The new Community Safety Act, which comes into effect in June, is aimed at bringing about the accreditation and professionalisation of neighbourhood watches and regular reporting of crime statistics by the provincial police commissioner.
Ewald Botha, spokesperson for Community Safety MEC Dan Plato, said the Community Safety Act is the first of its kind for any province in the country. He added that it is also the first time that neighbourhood watches are provided for in any legislation.
“This will help to increase safety in the province through targeted interventions based on sound information and operations, driven by the entire safety fraternity,” he said.
“The accreditation and professionalisation of the neighbourhood watches envisaged in the Community Safety Act will help standardise the activities of, reporting by, and support provided to the dedicated volunteers who constitute our neighbourhood watches and who selflessly stand in service of their communities to help make them safer through visible crime deterrence activities.”
Mr Botha said provinces have no operational control over the police.
“This department is defining police oversight as contemplated in the Constitution of the Republic and proving the impact that proper oversight can have,” he said.
Mr Botha said the legislation was passed in 2013 and different sections have been promulgated since then.
The final set of regulations will be printed in the Government Gazette by the end of June and will see the act being implemented in its entirety.
“The Office of the Western Cape Police Ombudsman, for instance, has been fully established for more than a year and has shown remarkable success in investigating police inefficiencies and the breakdown between communities and police in the province.”
Mr Plato explained that the final set of regulations makes provision for the regulated monitoring, oversight and assessment of policing, accreditation and the support of neighbourhood watch groups. It includes a database of partnerships with community organisations including security service providers and regular reporting on crime statistics by the provincial police commissioner and the executive head of the municipal police.
“Our safety initiatives and partnerships stress the importance of a whole-of-society approach to help improve safety in communities and that is why we need to work with our communities and support established entities such as our neighbourhood watches,” he said.
Abie Isaacs, chairperson of the Mitchell’s Plain Community Police Forum said there are concerns about the act, among them that there will be two different structures operating in Mitchell’s Plain.
“It will simply mean that there will be two structures operating in Mitchell’s Plain that represent the aspirations of the community when it comes to crime prevention. Our concern is that there will be the CPF and the neighbourhood watch, whereas they currently fall under the CPF structure.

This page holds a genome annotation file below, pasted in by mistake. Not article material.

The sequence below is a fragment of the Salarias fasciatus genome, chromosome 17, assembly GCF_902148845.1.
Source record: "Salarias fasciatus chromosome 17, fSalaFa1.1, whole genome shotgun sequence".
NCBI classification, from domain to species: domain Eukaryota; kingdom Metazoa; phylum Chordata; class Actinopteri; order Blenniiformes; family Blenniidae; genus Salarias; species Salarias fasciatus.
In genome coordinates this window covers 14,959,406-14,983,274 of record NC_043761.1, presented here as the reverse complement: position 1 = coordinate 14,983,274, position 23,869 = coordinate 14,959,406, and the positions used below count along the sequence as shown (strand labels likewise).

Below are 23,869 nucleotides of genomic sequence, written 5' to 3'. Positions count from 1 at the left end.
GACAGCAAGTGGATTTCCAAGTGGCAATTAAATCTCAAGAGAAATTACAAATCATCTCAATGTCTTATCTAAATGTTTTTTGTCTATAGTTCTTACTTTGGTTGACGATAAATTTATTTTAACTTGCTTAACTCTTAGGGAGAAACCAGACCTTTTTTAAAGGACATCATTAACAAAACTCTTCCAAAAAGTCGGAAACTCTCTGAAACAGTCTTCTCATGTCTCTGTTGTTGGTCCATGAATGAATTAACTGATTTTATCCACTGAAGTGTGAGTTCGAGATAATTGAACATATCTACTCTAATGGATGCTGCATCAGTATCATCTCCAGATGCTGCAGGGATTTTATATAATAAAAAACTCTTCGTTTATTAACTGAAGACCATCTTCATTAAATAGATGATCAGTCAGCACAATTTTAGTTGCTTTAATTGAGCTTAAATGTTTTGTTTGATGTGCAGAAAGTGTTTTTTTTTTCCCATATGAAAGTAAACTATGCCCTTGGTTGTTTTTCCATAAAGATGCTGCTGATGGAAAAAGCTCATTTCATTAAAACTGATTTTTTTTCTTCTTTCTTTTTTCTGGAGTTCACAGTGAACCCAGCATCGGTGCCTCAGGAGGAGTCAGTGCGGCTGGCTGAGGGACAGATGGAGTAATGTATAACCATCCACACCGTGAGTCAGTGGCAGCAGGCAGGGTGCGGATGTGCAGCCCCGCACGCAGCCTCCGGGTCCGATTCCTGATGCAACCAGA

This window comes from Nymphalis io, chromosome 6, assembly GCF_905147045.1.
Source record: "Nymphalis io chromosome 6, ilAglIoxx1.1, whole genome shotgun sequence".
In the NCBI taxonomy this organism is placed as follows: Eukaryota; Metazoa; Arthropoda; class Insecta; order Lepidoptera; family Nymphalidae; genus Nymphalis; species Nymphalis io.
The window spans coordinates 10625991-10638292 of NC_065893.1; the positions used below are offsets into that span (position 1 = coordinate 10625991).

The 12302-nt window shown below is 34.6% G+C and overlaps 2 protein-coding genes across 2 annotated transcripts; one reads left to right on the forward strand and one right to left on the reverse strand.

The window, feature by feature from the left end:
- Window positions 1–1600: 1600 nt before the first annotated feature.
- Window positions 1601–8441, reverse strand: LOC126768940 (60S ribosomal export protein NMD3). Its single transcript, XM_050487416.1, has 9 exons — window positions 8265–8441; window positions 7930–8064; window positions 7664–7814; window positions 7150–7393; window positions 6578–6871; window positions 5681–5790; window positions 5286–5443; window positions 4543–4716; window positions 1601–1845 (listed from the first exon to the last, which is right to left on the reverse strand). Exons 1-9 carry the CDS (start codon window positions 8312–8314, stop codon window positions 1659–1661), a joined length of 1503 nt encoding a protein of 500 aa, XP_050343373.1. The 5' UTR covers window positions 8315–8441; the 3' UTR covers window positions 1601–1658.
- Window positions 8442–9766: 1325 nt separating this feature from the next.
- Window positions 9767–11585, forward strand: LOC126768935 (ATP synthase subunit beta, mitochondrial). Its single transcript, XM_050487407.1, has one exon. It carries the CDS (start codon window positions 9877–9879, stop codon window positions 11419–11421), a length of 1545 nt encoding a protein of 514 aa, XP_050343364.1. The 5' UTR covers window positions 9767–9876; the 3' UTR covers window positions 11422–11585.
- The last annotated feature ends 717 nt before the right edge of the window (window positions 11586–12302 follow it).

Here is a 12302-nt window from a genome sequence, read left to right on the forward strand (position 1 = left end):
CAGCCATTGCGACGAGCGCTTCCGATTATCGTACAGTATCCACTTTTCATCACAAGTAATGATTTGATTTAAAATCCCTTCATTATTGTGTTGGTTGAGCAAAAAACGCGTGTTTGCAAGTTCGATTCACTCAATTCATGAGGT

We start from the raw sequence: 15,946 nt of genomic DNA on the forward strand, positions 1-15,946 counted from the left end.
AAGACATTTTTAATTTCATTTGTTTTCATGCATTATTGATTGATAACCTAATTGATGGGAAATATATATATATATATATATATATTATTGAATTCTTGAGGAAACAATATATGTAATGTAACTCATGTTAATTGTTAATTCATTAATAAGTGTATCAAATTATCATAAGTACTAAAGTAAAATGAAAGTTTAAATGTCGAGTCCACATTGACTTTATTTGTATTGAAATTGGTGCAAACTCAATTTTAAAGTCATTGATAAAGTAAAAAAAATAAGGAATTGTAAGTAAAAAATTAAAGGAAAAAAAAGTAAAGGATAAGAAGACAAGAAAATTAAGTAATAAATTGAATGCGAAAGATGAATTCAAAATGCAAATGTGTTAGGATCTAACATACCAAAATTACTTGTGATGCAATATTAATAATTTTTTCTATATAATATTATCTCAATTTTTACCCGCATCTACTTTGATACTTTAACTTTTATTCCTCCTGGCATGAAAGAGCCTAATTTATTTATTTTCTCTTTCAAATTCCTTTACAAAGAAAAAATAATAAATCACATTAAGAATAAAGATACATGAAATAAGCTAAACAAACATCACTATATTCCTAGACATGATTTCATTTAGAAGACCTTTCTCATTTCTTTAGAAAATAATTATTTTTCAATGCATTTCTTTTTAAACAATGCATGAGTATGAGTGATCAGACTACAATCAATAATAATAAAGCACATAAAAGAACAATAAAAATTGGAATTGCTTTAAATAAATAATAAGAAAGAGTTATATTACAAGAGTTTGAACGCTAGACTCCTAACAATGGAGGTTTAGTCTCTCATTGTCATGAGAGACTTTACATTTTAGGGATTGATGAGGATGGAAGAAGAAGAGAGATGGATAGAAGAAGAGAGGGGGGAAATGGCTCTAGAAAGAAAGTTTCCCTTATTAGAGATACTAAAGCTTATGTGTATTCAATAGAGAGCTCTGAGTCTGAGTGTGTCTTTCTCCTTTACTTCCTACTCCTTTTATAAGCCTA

“However, in terms of the national mandate there should only be one structure that should partner with police, in this case it is the CPF.
“It concerns me that, according to the act, neighbourhood watches would run like a security business as they have to register with the Private Security Industry Regulatory Author-ity,” he said.
He added that currently screening of members is done by SAPS but according to the act it will be done by the directorate of the Community Safety, specifically risk management.
Mr Isaacs said he felt the act was not properly thought through and that the act allowed for neighbourhood watches to apply for blue lights, which are usually reserved for SAPS.
“This will confuse residents. What will happen in emergencies? The blue light is meant for SAPS’ use and they are responsible for crime,” he said.
Former Mitchell’s Plain CPF cluster chairperson Michael Jacobs said according to the act, while it is not compulsory for members of the neighbourhood watch to register with the CPF they must register with the Department of Community Safety.
“At first when we were informed about the act we were not in support of it. Well, it’s there now so members of the structure need to work creatively and not allow government to take their leadership or admin and independence away from them,” he said.
“I urge our neighbourhood watches to work with us through this transition period towards professionalisation,” said Mr Plato. “The final regulations will be based on the input received and incorporated on the draft regulations – this process closed on 15 February 2016.
“We will continue to partner with the SAPS in the province. Though national government has listened to our call for the reinstatement of the specialised SAPS units – announcing gun and drug units to combat the scourge of drugs and gangs in our communities – we still believe it is necessary to equip and empower the SAPS so that visible policing efforts can be increased,” said Mr Plato.
* Daniel Davids, chairman of the Mitchell’s Plain Neighbourhood Watch was not available for comment before this edition went to print.